Arm-pull thrust in human swimming and the effect of post-activation potentiation
The aim of this study was to analyse the front-crawl arm-pull kinetics and kinematics, comparing it before and after post-activation potentiation (PAP), and the associations between variables describing of the arm-pull kinetics. Twelve male competitive swimmers were randomly assigned to perform two different warm-ups in a crossover manner: (i) non-PAP (control condition); and (ii) PAP (experimental condition). PAP consisted of 2 × 5 arm-pulls with resistance bands by both upper-limbs. Eight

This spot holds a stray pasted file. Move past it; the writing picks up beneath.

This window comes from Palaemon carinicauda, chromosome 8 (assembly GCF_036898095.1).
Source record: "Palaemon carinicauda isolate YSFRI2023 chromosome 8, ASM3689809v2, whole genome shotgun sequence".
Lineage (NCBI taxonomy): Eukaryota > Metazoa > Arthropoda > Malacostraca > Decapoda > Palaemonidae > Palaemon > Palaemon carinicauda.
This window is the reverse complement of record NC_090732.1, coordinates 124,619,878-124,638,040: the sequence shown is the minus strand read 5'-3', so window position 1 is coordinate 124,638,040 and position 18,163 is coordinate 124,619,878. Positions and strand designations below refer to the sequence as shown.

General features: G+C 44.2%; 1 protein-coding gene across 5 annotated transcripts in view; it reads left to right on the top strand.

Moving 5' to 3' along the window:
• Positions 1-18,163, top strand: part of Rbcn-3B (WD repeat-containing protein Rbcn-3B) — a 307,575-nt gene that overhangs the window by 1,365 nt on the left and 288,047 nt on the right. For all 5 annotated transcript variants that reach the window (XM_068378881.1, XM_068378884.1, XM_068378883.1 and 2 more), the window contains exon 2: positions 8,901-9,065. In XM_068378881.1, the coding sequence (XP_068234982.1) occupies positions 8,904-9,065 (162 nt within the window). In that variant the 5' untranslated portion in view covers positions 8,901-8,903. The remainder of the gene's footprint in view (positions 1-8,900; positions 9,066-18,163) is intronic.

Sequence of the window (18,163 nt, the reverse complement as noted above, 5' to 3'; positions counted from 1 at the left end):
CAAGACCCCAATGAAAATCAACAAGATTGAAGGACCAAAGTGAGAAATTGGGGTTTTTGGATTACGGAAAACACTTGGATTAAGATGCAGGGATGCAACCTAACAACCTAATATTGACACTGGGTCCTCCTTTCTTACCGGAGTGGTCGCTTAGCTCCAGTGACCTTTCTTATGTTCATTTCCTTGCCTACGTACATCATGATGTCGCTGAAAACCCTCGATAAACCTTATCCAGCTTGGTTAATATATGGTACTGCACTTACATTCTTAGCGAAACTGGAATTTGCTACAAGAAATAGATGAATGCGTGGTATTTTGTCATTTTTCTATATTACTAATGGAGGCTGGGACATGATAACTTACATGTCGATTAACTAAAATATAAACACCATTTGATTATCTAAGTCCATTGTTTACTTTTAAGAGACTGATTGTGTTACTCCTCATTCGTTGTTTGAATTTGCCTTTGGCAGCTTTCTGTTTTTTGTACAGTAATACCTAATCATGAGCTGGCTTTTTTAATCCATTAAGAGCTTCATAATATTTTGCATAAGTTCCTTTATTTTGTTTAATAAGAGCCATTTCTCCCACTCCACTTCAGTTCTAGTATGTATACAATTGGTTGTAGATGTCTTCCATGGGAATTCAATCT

... er-limbs. Eight minutes later, participants underwent a 25 m all-out trial in front-crawl arm-pull. Kinetics (i.e., peak thrust, mean thrust and thrust-time integral) and kinematics (i.e., speed and speed fluctuation) were collected by an in-house customised system composed of differential pressure sensors, speedo-meter and underwater camera. There was a significant and large improvement of the arm-pull kinetics after completing the warm-up with PAP sets (0.010 < P < 0.054, 0.50 < d < 0.74). There were non-significant and small effects of PAP on speed (P = 0.307, d = 0.18) and speed fluctuation (P = 0.498, d = 0.04). Correlation coefficients among kinetic variables were significant with large associations (0.51 < R < 0.90, 0.001 < P < 0.088). In conclusion, warm-ups including PAP conditioning sets elicit a large improvement in the thrust, but with small improvement in performance. Variables used to characterise thrust are strongly correlated and hence can be used interchangeably.